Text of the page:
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Peru Legal Highlights (Volume II, 2013)

Latin American Region Enviromental Report, Second Quarter, 2013  

Peru Accelerates Agency Review of Environmental Impact Studies

With the publication of Supreme Decree No. 060-2013-PCM (the “Decree”), on May 25, 2013, Peru has initiated a process intended to reduce the waiting time for agency review of environmental impact studies.  The Decree requires all agencies with jurisdiction over environmental issues to agree on “terms of reference” specifying the required elements of projects with “common characteristics.”  (Art. 2.1)  Agencies will thereafter be prevented from raising novel issues for particular projects (Art. 2.2), and from opining on projects outside their purview (Art. 2.3).  For projects under the jurisdiction of the Ministry of Energy and Mines, the Decree sets a timetable of approximately three months between the submission of an environmental impact study and the final decision, allowing between three and thirty days for each step in the review process.  (Art. 3)

Reference Sources (in Spanish):

Peru Relaxes Air Quality Standards for Sulfur Dioxide

Faced with an outcry from industry groups that compliance would be impossible, Peru’s Ministry of the Environment (“MINAM”) has postponed the implementation of its sulfur dioxide (SO2) air quality standard (estándar de calidad ambiental del aire para dióxido de azufre; “ECA”).  In 2008, MINAM had issued a regulation, Supreme Decree No. 003-2008-MINAM, setting nationwide ECAs for SO2of 80 micrograms per cubic meter to take effect on January 1, 2009, to be replaced on January 1, 2014, by nationwide ECAs for SO2 of 20 micrograms per cubic meter.  However, subsequent monitoring showed that certain regions of Peru were unlikely to meet the stricter standard, and prominent mining companies had indicated that they would be forced to close some operations because they lacked the technology to comply with the resulting emissions control requirements.  On June 19, 2013, MINAM responded to these concerns with Supreme Decree No. 006-2013-MINAM, delaying the application of the stricter 20-microgram ECA in atmospheric basins that had not yet been shown capable of meeting the standard.  In these areas, the higher 80-microgram ECA will continue to apply until MINAM issues an action plan that enables the needed reductions in SO2concentrations without significant economic disruption.

Reference Sources (in Spanish):

Peru Amends Environmental Inspection and Assessment Law

On April 26, 2013, Peruvian President, Ollanta Humala Tasso, signed into  law an amendment (the “SINEFA Law Amendment”) to Peru’s National Environmental Inspection and Assessment Law (No. 29325; Ley del Sistema Nacional de Evaluación y Fiscalización Ambiental).  The SINEFA Law Amendment changes Peru’s existing environmental enforcement regime, focusing specifically on the expansion of the administrative authority of the Office of Environmental Assessment and Inspection (Organismo de Evaluacion y Fiscalizacion Ambiental; “OEFA”).  Among other things, the SINEFA Law Amendment delineates OEFA’s fine-levying authority, provides OEFA with the authority to require environmental compliance reports from the entities it regulates, and grants OEFA on-site inspection authority. (Arts. 11, 13, 15)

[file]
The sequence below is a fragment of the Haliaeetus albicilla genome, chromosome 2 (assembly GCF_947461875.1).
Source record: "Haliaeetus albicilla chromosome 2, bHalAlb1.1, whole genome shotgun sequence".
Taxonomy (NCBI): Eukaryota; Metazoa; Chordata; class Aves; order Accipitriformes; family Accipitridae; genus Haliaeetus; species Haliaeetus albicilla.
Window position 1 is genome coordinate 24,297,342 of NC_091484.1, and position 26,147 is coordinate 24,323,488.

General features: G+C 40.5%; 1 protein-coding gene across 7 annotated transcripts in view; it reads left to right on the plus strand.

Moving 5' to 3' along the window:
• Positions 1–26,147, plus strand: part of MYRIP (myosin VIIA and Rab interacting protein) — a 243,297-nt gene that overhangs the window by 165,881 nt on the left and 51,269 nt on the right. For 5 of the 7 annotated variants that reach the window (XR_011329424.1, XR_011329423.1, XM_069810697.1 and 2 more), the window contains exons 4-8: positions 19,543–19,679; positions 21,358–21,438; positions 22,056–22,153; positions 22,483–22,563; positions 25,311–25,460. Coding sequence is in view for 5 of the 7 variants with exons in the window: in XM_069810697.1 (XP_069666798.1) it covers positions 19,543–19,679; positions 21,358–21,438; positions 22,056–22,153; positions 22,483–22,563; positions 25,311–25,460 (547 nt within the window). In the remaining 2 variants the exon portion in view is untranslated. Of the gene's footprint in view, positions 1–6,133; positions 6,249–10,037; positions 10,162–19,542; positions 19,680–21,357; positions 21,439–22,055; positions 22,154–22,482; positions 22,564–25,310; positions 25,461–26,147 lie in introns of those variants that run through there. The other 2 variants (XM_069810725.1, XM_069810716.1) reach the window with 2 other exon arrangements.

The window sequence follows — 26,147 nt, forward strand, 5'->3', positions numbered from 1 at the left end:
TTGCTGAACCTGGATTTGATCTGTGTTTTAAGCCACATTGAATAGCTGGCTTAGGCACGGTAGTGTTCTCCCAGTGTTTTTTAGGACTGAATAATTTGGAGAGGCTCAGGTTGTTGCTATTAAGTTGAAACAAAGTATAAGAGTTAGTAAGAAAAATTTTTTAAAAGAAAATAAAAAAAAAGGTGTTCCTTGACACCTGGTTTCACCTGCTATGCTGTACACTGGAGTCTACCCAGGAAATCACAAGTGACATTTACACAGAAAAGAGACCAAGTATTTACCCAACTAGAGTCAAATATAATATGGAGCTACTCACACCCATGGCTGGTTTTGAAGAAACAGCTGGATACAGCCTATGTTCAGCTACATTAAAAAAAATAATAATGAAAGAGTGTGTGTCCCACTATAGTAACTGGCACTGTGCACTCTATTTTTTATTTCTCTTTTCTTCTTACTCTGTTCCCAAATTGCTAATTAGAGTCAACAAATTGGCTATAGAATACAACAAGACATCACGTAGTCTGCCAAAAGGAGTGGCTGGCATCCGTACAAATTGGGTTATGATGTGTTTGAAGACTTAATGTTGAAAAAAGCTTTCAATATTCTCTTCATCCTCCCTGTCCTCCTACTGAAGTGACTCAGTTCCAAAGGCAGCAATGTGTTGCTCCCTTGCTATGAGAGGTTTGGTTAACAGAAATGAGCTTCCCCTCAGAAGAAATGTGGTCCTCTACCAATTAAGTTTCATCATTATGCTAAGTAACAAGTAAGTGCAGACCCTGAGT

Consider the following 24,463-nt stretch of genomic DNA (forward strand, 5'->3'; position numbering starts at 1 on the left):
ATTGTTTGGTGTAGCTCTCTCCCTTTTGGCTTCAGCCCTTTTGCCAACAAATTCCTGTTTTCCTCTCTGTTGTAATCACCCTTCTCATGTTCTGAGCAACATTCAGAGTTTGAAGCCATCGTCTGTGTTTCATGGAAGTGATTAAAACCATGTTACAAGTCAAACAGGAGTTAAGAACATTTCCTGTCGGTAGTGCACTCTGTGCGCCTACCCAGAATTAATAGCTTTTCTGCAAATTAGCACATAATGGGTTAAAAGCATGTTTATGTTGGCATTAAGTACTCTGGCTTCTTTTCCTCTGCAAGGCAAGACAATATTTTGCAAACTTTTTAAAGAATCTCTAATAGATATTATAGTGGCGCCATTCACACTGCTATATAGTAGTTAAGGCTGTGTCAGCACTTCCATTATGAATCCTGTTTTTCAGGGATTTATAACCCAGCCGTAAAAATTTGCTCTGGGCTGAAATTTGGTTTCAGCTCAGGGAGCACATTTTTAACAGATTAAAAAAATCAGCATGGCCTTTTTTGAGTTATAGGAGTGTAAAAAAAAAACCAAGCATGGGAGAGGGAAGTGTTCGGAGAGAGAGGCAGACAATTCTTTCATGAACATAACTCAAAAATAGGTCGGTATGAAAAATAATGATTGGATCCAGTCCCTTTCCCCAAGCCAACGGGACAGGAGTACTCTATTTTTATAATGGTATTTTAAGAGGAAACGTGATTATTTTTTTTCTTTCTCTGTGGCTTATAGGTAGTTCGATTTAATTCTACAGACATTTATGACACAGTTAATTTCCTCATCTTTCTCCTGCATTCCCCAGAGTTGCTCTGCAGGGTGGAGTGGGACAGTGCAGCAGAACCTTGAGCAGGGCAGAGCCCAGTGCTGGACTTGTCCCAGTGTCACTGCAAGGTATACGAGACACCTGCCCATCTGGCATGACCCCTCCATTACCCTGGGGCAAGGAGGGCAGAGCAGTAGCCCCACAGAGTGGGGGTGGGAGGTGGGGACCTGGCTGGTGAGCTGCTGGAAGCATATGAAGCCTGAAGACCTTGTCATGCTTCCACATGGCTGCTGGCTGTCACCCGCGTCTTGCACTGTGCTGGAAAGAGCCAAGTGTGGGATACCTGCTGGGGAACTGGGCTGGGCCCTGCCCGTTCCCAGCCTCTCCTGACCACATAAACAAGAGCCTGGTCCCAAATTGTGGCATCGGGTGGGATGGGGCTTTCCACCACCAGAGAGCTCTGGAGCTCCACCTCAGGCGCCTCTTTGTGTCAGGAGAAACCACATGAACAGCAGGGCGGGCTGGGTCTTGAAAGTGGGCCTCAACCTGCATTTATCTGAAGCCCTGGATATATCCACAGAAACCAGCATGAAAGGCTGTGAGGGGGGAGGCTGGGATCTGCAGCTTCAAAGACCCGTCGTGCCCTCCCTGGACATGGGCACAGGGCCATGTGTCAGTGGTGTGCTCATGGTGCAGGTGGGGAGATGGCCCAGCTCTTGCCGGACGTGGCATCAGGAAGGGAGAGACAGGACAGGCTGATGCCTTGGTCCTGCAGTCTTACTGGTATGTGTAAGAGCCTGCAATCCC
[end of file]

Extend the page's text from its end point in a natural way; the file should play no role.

Reference Sources (in Spanish):

Peru Establishes Office of Environmental Impact Assessment

The Peruvian Ministry of the Environment (“MINAM”) has issued regulations (Supreme Decree No. 003-2013-MINAM; the “Regulations”) setting forth a timetable for the creation of the National Service of Environmental Certification of Sustainable Investments (Servicio Nacional de Certificación Ambiental para las Inversiones Sostenibles; “SENACE”).  The SENACE is to be the MINAM sub-agency charged with approving environmental impact assessments for public and private investment projects in Peru.

The schedule set forth in the Regulations provides for the creation of SENACE in four stages:

  • creation of SENACE’s administrative units (i.e., creation of board and management);

  • development of SENACE functionality, including the hiring of personnel, the creation of SENACE’s bylaws, the development of SENACE’s environmental certification request portal, the approval of guidelines and standards regarding the review and approval of environmental impact assessments, and the development of standards for the implementation of a national registry of environmental consultants;

  • transfer of functions from other agencies to SENACE; and

  • consolidation of SENACE’s functions.

Reference Sources (in Spanish):

© 2021 Beveridge & Diamond PC National Law Review, Volume III, Number 234
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About this Author

Beveridge & Diamond, P.C. brings a blend of long years of experience, the perspective of former senior government officials, and a depth of knowledge of federal and state laws and regulations to all of its environmental work. Our clients demand that we provide the highest quality of environmental representation to solve their environmental problems worldwide. We continue to meet that challenge today, as we have for over 30 years.

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